Analysis |

Achieving the Impossible, Trump May Leave the Middle East Worse Than He Found It

With his business-minded approach, the president positioned the U.S. as a shadowy, barely-there presence that was not only unable to resolve conflicts, it actually helped prolong them

A photo of Dr. Zvi Bar'el.
Zvi Bar'el
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Palestinians protesting in the southern Gaza Strip against Israeli normalization deals with the United Arab Emirates and Bahrain, hours ahead of a signing ceremony at the White House on September 15, 2020.
Palestinians protesting in the southern Gaza Strip against Israeli normalization deals with the United Arab Emirates and Bahrain, hours ahead of a signing ceremony at the White House on September 15, Credit: SAID KHATIB / AFP
A photo of Dr. Zvi Bar'el.
Zvi Bar'el

One thing you can’t accuse President Donald Trump of is being boring. He knows how to put on a show, enthrall global audiences, evoke tragic laughter even when speaking broken English, and create tsunamis on social media better than any other leader. And he scrupulously avoids telling the truth.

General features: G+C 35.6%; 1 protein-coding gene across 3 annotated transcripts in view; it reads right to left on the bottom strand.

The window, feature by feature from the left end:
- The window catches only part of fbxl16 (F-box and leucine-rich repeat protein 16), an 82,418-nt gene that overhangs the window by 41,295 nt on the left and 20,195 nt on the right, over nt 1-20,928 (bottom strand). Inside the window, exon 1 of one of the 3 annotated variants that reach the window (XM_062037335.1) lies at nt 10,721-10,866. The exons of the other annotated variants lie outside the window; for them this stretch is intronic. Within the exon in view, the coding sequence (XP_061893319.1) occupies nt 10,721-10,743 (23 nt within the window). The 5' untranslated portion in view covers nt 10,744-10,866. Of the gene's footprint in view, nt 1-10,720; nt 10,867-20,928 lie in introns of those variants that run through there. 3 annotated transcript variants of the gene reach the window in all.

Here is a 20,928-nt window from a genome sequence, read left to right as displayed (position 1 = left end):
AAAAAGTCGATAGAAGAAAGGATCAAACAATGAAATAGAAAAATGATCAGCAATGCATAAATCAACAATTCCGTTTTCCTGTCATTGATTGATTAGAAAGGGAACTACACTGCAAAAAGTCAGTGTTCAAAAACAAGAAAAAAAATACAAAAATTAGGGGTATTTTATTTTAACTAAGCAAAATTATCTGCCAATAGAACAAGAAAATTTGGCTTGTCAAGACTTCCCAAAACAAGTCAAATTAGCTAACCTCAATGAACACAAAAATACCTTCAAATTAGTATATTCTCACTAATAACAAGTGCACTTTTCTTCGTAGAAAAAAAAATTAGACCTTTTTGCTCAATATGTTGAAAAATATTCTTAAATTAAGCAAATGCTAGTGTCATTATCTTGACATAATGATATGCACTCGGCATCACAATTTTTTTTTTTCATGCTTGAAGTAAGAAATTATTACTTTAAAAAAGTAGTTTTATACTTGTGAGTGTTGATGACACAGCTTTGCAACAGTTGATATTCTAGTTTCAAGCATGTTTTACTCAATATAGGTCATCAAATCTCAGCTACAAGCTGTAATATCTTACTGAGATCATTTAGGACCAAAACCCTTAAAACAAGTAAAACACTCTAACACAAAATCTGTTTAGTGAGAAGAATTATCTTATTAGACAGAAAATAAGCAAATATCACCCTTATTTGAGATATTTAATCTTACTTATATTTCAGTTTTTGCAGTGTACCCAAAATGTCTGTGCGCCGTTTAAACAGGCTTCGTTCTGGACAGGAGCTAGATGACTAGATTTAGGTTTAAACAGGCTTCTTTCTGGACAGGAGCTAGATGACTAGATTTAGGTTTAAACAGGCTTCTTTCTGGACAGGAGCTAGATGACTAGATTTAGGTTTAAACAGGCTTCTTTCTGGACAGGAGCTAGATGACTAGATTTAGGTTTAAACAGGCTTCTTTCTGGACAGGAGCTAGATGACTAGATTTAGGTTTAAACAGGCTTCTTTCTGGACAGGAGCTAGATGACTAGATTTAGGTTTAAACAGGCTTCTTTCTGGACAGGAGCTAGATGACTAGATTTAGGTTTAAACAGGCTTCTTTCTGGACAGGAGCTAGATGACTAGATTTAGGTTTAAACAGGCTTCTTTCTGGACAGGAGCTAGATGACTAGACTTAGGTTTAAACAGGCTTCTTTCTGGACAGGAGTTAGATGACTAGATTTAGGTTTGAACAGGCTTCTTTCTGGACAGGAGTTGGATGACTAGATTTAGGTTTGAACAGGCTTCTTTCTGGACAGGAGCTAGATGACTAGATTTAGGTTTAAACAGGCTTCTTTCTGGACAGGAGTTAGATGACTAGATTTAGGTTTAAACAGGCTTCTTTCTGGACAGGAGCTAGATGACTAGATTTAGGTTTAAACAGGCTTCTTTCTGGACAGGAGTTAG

In the Middle East, he stormed into a junkyard, searched for and found all the parts that don’t fit together, and used them to build a horse with nine legs and five heads.

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Trump made friends with dictators and believed they were the only people he could and should do business with. Business, incidentally, is the term with which he replaced policy – as befits a man who termed himself a champion businessman, until it became clear he was mired in debt and “forgot” to pay his taxes.

He burst into the Middle East with a much-ballyhooed “agreement” dubbed “the deal of the century,” which was signed by just one party: Trump himself.

He dreamed of a comprehensive peace between Israel and the Arabs, tens of billions of dollars flooding the desert sands and Trump Towers sprouting up in Gaza City, Hebron and Amman. No such vision had ever been seen before in this bloody region.